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# Positron Theory

We have already mentioned that the Dirac equation admits twice as many solutions as it ought to, half of them belonging to states with negative values for the kinetic energy . This difficulty was introduced when we passed from Equation (11.16) to Equation (11.18), and is inherent in any relativistic theory.

Let us examine the negative energy solutions of the equation a little more closely. For this purpose, it is convenient to use a representation of the 's and in which all the elements of the matrices , , and are real, and all of those of the matrix representing are imaginary or zero. Such a representation can be obtained from the standard representation by interchanging the expressions for and . If Equation (11.200) is expressed as a matrix equation in this representation, and we then substitute for , we get [remembering the factor in Equation (11.14)] Thus, each solution, , of the wave equation (11.200) has for its complex conjugate, , a solution of the wave equation (11.201). Furthermore, if the solution, , of Equation (11.200) belongs to a negative value for then the corresponding solution, , of Equation (11.201) will belong to a positive value for . But, the operator in Equation (11.201) is just what we would get if we substituted for in the operator in Equation (11.200). It follows that each negative energy solution of Equation (11.200) is the complex conjugate of a positive energy solution of the wave equation obtained from Equation (11.200) by the substitution of for . The latter solution represents an electron of charge (instead of , as we have had up to now) moving through the given electromagnetic field.

We conclude that the negative energy solutions of Equation (11.200) refer to the motion of a new type of particle having the mass of an electron, but the opposite charge . Such particles have been observed experimentally, and are called positrons . Note that we cannot simply assert that the negative energy solutions represent positrons, because this would make the dynamical relations all wrong. For instance, it is certainly not true that a positron has a negative kinetic energy. Instead, we assume that nearly all of the negative energy states are occupied, with one electron in each state, in accordance with the Pauli exclusion principle. An unoccupied negative energy state will now appear as a particle with a positive energy, because to make it disappear we would have to add an electron with a negative energy to the system. We assume that these unoccupied negative energy states correspond to positrons.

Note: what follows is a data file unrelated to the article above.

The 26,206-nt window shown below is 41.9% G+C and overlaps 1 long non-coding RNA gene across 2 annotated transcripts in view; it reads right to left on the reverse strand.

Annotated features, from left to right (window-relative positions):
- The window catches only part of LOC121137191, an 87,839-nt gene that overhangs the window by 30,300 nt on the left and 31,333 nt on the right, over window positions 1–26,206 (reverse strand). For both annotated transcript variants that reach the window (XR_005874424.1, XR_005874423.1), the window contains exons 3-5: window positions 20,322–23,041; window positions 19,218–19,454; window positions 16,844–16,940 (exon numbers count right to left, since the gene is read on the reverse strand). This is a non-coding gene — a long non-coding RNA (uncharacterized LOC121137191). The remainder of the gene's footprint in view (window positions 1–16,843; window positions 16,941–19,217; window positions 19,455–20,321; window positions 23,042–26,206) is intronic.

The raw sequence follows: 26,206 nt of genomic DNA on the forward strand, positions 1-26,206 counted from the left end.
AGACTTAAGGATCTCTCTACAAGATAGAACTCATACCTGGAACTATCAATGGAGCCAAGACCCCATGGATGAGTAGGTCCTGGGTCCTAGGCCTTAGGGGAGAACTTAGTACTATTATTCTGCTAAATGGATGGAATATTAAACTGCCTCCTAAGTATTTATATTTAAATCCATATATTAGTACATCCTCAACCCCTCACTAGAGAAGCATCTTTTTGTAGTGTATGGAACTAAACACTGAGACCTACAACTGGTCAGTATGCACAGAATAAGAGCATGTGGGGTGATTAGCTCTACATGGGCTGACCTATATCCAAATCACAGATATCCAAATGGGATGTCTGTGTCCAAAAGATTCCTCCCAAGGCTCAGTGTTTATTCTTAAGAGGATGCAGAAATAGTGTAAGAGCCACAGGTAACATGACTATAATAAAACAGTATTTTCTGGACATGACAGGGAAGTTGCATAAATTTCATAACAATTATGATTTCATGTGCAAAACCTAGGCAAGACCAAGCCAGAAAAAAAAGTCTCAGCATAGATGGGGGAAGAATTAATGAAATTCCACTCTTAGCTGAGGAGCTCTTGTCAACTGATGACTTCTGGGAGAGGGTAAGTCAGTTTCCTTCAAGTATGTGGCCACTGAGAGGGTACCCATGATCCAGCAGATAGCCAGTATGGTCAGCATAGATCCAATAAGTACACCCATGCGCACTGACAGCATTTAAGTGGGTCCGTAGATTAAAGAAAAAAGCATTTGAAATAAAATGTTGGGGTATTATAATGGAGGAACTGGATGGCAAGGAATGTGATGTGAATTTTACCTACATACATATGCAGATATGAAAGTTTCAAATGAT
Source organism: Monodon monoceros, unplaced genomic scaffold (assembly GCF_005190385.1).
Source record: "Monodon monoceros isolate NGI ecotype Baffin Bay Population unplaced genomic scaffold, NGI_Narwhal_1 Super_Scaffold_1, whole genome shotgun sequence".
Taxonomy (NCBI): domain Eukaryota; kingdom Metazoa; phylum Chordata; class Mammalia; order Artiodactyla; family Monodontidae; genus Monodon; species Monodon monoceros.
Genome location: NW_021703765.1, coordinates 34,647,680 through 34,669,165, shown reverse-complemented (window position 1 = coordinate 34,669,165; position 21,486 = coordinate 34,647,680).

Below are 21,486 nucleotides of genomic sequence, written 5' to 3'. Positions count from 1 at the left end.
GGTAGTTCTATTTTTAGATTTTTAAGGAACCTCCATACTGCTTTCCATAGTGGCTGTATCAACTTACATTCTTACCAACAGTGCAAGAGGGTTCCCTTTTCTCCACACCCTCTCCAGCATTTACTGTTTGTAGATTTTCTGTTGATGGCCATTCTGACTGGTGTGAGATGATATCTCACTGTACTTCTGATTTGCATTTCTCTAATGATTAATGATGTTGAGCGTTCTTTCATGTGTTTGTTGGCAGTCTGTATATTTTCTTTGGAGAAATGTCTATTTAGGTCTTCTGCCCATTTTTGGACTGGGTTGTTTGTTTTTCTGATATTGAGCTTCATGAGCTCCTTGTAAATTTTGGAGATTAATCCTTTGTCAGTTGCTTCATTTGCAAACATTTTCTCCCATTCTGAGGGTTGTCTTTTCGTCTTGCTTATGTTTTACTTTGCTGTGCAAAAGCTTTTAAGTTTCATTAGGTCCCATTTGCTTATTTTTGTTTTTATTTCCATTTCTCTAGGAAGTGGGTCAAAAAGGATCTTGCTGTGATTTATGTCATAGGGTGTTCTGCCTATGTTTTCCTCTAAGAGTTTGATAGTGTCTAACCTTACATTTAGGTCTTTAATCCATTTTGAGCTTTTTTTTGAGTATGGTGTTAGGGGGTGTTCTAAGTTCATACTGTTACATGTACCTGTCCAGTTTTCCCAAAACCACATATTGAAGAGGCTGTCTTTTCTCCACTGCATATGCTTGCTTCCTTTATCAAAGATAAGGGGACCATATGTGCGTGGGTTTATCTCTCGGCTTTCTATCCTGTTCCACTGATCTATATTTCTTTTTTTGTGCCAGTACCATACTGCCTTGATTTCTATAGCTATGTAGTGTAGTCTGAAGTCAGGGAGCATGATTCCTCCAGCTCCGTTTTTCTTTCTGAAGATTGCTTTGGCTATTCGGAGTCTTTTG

The previous assumptions require there to be a distribution of electrons of infinite density everywhere in space. A perfect vacuum is a region of space in which all states of positive energy are unoccupied, and all of those of negative energy are occupied. In such a vacuum, the Maxwell equation (11.200)

must be valid. This implies that the infinite distribution of negative energy electrons does not contribute to the electric field. Thus, only departures from the vacuum distribution contribute to the electric charge density in the Maxwell equation (11.201)

In other words, there is a contribution for each occupied state of positive energy, and a contribution for each unoccupied state of negative energy.

The exclusion principle ordinarily prevents a positive energy electron from making transitions to states of negative energy. However, it is still possible for such an electron to drop into an unoccupied state of negative energy. In this case, we would observe an electron and a positron simultaneously disappearing, their energy being emitted in the form of radiation. The converse process would consist in the creation of an electron-positron pair from electromagnetic radiation.   Next: Exercises Up: Relativistic Electron Theory Previous: Fine Structure of Hydrogen
Richard Fitzpatrick 2016-01-22